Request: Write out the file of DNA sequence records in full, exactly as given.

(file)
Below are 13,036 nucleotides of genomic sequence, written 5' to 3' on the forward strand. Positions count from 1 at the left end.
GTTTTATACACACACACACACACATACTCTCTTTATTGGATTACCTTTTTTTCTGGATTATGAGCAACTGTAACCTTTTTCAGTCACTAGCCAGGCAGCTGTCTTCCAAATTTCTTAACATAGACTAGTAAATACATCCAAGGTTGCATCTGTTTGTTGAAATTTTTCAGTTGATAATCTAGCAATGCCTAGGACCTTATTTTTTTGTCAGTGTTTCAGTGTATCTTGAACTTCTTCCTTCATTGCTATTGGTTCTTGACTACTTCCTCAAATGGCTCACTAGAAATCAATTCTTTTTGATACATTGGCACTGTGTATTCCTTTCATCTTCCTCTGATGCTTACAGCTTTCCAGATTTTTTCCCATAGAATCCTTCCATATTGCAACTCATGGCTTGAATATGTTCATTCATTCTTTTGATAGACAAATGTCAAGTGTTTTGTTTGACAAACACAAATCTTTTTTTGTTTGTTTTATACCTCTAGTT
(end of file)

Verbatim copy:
Below are 13,036 nucleotides of genomic sequence, written 5' to 3' on the forward strand. Positions count from 1 at the left end.
GTTTTATACACACACACACACACATACTCTCTTTATTGGATTACCTTTTTTTCTGGATTATGAGCAACTGTAACCTTTTTCAGTCACTAGCCAGGCAGCTGTCTTCCAAATTTCTTAACATAGACTAGTAAATACATCCAAGGTTGCATCTGTTTGTTGAAATTTTTCAGTTGATAATCTAGCAATGCCTAGGACCTTATTTTTTTGTCAGTGTTTCAGTGTATCTTGAACTTCTTCCTTCATTGCTATTGGTTCTTGACTACTTCCTCAAATGGCTCACTAGAAATCAATTCTTTTTGATACATTGGCACTGTGTATTCCTTTCATCTTCCTCTGATGCTTACAGCTTTCCAGATTTTTTCCCATAGAATCCTTCCATATTGCAACTCATGGCTTGAATATGTTCATTCATTCTTTTGATAGACAAATGTCAAGTGTTTTGTTTGACAAACACAAATCTTTTTTTGTTTGTTTTATACCTCTAGTT